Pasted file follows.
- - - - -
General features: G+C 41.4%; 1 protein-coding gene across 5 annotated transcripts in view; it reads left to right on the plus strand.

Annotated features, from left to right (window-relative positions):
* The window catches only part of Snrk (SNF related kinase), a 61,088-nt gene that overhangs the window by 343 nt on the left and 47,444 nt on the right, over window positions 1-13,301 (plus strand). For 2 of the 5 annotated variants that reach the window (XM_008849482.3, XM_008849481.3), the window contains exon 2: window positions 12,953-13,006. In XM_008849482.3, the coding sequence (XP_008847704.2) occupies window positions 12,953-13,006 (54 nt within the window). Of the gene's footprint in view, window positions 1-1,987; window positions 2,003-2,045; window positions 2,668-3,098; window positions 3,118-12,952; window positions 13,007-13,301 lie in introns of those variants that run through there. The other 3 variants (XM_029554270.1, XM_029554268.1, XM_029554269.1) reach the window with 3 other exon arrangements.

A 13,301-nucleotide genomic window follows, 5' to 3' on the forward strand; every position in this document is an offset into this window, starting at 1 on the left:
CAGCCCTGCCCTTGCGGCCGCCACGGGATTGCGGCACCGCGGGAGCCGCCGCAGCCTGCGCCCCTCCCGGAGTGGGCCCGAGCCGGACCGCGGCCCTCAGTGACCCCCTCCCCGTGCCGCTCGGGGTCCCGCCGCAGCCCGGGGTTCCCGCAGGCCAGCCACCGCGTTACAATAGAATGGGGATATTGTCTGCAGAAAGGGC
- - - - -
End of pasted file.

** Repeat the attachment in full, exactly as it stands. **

General features: G+C 41.4%; 1 protein-coding gene across 5 annotated transcripts in view; it reads left to right on the plus strand.

Annotated features, from left to right (window-relative positions):
* The window catches only part of Snrk (SNF related kinase), a 61,088-nt gene that overhangs the window by 343 nt on the left and 47,444 nt on the right, over window positions 1-13,301 (plus strand). For 2 of the 5 annotated variants that reach the window (XM_008849482.3, XM_008849481.3), the window contains exon 2: window positions 12,953-13,006. In XM_008849482.3, the coding sequence (XP_008847704.2) occupies window positions 12,953-13,006 (54 nt within the window). Of the gene's footprint in view, window positions 1-1,987; window positions 2,003-2,045; window positions 2,668-3,098; window positions 3,118-12,952; window positions 13,007-13,301 lie in introns of those variants that run through there. The other 3 variants (XM_029554270.1, XM_029554268.1, XM_029554269.1) reach the window with 3 other exon arrangements.

A 13,301-nucleotide genomic window follows, 5' to 3' on the forward strand; every position in this document is an offset into this window, starting at 1 on the left:
CAGCCCTGCCCTTGCGGCCGCCACGGGATTGCGGCACCGCGGGAGCCGCCGCAGCCTGCGCCCCTCCCGGAGTGGGCCCGAGCCGGACCGCGGCCCTCAGTGACCCCCTCCCCGTGCCGCTCGGGGTCCCGCCGCAGCCCGGGGTTCCCGCAGGCCAGCCACCGCGTTACAATAGAATGGGGATATTGTCTGCAGAAAGGGC